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Sault’s pumpkin paddler grateful for ‘cool adventure’

‘I fought for every metre’: Despite missing the Guinness World Record, enthusiastic gardener Brent Rouble paddled 23 km in his giant pumpkin on Sunday

SAULT STE. MARIE — He may not have broken the Guinness World Record for furthest distance travelled in a pumpkin boat, but Sault resident Brent Rouble couldn’t be happier for the memorable experience he had this weekend.

After growing a 900-pound pumpkin in his east-end backyard, the local geologist managed to paddle in the giant plant for just over 23 kilometres along St. Marys River and the open waters of Lake Huron on Sunday before some tough waves forced him to stop.

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His eight-and-a-half-hour journey with virtually no breaks began in front of an excited crowd yesterday morning at the Bellevue Marina. With the support of Thrive Tours and a safety crew team led by his friend Kyle Scali, Rouble’s trek came to a bitter-sweet end near Echo Bay around 4:30 p.m.

Although he was feeling slightly sore this morning, Rouble says the temporary pain is beyond worth it.

“It was such a cool adventure; the sights were absolutely beautiful,” he told SooToday. “That was seriously the best pumpkin a guy could ask for in doing something like this. It was tough as nails, it floated perfectly, and it was stable. I didn’t feel worried about tipping at all.”

While his unconventional water craft miraculously withstood a number of challenges over the course of that afternoon, high waves and luckless currents inevitably made the goal of breaking the 62-kilometre world record an impossibility.

“I fought for every metre,” he says. “I thought the wind would help, but for half the trip, the wind was actually against me. The current didn’t help either; it was working against us the whole time. Some of the waves were coming into the pumpkin and getting me pretty soaked as well.”

“But it’s a world record – it’s not supposed to be easy.”

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Rouble achieved a maximum speed of five kilometres/hour, or walking speed, but there were times he was only travelling one kilometre/hour or less. His average speed finished at just over two kilometres/hour, which meant he would have had to paddle for more than 30 hours at that pace to claim the record.

“I was literally crawling to St. Joseph Island,” he says. “The speed just wasn’t enough. The currents really were the only thing that didn’t go right through all of this. I knew it wasn’t going to be safe to go all through the night and into the morning.”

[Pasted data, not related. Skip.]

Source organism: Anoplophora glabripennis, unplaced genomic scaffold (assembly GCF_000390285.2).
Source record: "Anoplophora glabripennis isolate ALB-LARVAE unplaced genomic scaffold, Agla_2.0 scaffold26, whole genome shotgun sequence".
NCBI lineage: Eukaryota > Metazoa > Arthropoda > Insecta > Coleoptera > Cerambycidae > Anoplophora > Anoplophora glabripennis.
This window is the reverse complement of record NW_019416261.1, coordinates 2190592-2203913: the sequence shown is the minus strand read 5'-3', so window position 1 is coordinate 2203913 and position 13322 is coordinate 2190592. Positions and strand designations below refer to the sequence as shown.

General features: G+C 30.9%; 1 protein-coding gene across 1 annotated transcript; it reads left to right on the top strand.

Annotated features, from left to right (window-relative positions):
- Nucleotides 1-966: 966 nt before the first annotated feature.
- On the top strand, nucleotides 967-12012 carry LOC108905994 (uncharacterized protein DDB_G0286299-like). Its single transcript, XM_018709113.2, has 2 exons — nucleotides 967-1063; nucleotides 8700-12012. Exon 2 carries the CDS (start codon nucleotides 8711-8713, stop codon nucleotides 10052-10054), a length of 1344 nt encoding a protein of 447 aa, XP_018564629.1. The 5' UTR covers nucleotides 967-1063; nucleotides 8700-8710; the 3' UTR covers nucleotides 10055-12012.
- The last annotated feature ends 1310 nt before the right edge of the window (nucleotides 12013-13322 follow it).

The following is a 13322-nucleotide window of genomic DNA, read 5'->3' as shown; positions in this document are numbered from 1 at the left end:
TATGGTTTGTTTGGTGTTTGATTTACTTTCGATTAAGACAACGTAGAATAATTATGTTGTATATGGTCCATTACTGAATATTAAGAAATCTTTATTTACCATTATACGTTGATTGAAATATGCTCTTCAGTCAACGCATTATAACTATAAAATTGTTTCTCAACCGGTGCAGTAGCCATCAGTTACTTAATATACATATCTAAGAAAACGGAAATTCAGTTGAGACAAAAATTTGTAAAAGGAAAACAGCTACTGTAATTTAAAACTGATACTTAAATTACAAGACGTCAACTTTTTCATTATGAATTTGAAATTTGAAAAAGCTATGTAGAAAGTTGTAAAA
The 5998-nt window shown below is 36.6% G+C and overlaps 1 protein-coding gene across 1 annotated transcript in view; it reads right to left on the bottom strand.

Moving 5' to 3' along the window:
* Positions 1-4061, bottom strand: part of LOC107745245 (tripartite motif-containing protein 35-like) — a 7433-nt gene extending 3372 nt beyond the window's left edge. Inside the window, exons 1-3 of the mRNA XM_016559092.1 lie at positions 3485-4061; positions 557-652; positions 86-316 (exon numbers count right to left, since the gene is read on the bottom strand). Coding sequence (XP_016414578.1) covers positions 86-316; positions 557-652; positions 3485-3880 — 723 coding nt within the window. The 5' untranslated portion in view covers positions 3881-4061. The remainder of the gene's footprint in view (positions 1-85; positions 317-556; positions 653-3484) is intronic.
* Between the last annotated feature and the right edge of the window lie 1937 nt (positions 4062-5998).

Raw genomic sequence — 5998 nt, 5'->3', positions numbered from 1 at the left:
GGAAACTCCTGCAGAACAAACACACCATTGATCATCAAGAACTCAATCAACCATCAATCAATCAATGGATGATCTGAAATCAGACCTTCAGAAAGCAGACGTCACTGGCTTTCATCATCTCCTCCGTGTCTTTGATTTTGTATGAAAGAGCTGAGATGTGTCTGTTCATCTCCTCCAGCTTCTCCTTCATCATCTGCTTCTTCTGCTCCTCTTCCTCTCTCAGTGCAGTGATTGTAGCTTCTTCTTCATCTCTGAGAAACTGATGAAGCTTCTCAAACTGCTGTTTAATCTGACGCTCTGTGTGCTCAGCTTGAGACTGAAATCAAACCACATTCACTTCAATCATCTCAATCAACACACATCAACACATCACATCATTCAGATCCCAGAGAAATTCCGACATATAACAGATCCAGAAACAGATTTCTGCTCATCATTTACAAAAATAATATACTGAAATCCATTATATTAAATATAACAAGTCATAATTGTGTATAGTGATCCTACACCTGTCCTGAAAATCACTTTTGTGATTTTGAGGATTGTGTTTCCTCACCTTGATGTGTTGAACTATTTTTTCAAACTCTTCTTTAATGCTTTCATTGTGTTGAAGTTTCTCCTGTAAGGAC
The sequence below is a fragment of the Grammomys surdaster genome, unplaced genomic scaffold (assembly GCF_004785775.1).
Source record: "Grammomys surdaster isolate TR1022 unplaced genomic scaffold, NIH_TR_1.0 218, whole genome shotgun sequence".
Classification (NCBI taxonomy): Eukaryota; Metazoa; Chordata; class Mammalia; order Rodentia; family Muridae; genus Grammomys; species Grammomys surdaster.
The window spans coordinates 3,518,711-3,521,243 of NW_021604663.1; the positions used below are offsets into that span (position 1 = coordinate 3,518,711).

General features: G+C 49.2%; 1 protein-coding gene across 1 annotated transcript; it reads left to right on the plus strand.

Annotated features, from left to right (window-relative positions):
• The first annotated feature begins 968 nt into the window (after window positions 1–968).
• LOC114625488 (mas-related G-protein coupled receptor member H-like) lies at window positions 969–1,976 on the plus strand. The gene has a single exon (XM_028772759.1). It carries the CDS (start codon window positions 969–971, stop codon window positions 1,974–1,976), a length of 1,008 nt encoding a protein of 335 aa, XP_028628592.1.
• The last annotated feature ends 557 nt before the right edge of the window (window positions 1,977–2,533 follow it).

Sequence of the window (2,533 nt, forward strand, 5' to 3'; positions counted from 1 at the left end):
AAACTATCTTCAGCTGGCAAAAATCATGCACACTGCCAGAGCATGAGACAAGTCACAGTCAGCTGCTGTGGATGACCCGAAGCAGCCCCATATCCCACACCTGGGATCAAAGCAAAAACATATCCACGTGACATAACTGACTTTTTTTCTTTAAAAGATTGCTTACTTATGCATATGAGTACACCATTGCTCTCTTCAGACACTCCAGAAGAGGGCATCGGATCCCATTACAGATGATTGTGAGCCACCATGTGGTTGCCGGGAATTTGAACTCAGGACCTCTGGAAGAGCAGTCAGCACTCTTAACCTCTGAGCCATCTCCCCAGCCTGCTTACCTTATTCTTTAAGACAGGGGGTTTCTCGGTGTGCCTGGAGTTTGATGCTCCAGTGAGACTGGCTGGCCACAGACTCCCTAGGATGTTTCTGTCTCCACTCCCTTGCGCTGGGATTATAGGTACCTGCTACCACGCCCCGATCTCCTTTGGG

Despite some hardship along the way, the passionate gardener says he felt all the good vibes from his supporters which helped greatly.

“There were strangers coming from Bruce Mines and Thessalon to see this crazy guy in a pumpkin,” he says. “I heard people on the Canadian side yelling ‘go Brent go!’ sometimes, which was a huge help because it definitely got tough.”

“American boaters were passing us, and we saw them doing double takes since they were wondering what we were doing which was pretty funny.”

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Preparing to do it all again next year, Rouble says he’s looking for a sponsor to help his team travel to the Grand River in southern Ontario as he hopes to grow an even larger pumpkin and break the distance record there.

“Thrive Tours said that would be a good river to break the world record,” he says. “You need fast-moving water, and pumpkins do not paddle well – they’re too big and too round. Unless you have fast water, you won’t be moving that quickly.”

“If I can grow a pumpkin with a bit of legroom, I could go for days,” he laughed.

Waiting to hear back from Guinness for confirmation, Rouble believes he is the furthest to paddle in a pumpkin boat on the Great Lakes. While he’s unlikely to attempt that water system again, he encourages anyone up to the challenge to give it a try.

“It’s definitely not easy, but it is beatable,” he says. “If anyone wants to beat it, just grow a giant pumpkin and pick a good day for currents.”

Grateful for the community’s response to his bold venture, Rouble is hopeful his story will help inspire the younger generation to always think big.

“I heard stories about kids getting pumped up about this,” he says. “Some of them were curious about world records and even about gardening. I’m hoping we inspired some kids to do some good in the community.”

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Alex Flood

About the Author: Alex Flood

Alex is a recent graduate from the College of Sports Media where he discovered his passion for reporting and broadcasting
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